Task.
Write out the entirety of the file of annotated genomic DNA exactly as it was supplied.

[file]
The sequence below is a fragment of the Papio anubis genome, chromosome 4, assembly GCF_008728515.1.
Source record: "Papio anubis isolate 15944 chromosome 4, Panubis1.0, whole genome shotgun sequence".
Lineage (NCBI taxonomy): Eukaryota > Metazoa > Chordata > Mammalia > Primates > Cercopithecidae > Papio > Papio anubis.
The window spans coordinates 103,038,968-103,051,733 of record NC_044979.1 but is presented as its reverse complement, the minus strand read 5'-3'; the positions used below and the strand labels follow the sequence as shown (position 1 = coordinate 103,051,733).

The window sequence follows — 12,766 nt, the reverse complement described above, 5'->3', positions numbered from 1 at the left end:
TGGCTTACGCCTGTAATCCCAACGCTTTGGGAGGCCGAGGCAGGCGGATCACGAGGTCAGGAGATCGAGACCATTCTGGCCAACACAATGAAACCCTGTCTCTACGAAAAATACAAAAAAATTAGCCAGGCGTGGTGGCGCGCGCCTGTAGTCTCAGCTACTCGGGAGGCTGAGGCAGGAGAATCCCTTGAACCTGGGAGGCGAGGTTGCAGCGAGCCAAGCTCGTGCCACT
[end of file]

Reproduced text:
The sequence below is a fragment of the Papio anubis genome, chromosome 4, assembly GCF_008728515.1.
Source record: "Papio anubis isolate 15944 chromosome 4, Panubis1.0, whole genome shotgun sequence".
Lineage (NCBI taxonomy): Eukaryota > Metazoa > Chordata > Mammalia > Primates > Cercopithecidae > Papio > Papio anubis.
The window spans coordinates 103,038,968-103,051,733 of record NC_044979.1 but is presented as its reverse complement, the minus strand read 5'-3'; the positions used below and the strand labels follow the sequence as shown (position 1 = coordinate 103,051,733).

The window sequence follows — 12,766 nt, the reverse complement described above, 5'->3', positions numbered from 1 at the left end:
TGGCTTACGCCTGTAATCCCAACGCTTTGGGAGGCCGAGGCAGGCGGATCACGAGGTCAGGAGATCGAGACCATTCTGGCCAACACAATGAAACCCTGTCTCTACGAAAAATACAAAAAAATTAGCCAGGCGTGGTGGCGCGCGCCTGTAGTCTCAGCTACTCGGGAGGCTGAGGCAGGAGAATCCCTTGAACCTGGGAGGCGAGGTTGCAGCGAGCCAAGCTCGTGCCACT